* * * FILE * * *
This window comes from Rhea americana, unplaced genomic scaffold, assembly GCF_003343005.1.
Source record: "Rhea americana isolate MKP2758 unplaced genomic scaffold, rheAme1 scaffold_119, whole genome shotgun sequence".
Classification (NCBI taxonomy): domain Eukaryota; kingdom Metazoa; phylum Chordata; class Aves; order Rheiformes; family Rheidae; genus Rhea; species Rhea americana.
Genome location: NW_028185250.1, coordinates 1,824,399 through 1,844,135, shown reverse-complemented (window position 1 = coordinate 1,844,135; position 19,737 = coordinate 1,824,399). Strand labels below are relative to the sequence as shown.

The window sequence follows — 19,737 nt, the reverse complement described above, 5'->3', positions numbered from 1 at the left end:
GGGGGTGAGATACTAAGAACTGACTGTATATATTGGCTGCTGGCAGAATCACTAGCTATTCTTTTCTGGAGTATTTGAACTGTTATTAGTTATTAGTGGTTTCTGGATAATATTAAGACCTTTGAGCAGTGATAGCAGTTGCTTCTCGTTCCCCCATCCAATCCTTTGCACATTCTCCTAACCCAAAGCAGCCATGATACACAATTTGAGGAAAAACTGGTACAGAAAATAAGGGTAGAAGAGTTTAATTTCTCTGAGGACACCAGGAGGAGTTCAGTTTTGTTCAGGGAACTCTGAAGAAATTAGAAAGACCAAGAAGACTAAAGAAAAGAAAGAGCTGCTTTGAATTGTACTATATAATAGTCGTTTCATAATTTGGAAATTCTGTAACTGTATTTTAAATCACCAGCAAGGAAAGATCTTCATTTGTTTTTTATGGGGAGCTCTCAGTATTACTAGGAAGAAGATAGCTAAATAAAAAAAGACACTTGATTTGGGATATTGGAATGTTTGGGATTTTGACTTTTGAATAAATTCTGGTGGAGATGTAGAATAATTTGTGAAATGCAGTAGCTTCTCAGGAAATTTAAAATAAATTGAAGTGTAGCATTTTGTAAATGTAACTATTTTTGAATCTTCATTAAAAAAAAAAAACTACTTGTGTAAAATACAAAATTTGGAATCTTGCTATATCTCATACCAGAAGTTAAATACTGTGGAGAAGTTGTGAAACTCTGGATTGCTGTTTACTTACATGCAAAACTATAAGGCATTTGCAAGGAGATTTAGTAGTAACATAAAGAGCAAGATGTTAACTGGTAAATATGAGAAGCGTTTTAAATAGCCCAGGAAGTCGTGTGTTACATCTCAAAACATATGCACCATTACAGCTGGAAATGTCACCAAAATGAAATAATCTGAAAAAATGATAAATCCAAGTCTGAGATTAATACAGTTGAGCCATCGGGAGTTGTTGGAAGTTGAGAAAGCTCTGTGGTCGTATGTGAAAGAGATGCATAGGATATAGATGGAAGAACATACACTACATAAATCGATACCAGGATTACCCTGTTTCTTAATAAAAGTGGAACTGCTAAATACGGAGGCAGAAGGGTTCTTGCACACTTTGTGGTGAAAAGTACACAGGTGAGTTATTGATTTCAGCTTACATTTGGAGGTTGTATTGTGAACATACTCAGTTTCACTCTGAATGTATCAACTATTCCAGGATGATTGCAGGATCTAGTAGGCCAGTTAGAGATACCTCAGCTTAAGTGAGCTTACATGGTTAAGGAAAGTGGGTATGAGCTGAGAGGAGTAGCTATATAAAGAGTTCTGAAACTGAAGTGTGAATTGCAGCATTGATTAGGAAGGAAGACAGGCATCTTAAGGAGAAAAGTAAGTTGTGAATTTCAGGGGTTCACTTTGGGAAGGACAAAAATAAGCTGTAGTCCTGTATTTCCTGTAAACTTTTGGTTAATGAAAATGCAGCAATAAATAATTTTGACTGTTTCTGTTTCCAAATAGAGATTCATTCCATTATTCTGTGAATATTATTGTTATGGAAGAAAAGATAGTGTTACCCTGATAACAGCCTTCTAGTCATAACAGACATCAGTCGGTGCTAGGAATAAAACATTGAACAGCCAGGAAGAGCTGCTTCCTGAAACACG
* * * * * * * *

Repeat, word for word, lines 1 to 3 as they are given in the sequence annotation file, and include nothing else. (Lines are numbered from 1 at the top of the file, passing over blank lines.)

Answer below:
This window comes from Rhea americana, unplaced genomic scaffold, assembly GCF_003343005.1.
Source record: "Rhea americana isolate MKP2758 unplaced genomic scaffold, rheAme1 scaffold_119, whole genome shotgun sequence".
Classification (NCBI taxonomy): domain Eukaryota; kingdom Metazoa; phylum Chordata; class Aves; order Rheiformes; family Rheidae; genus Rhea; species Rhea americana.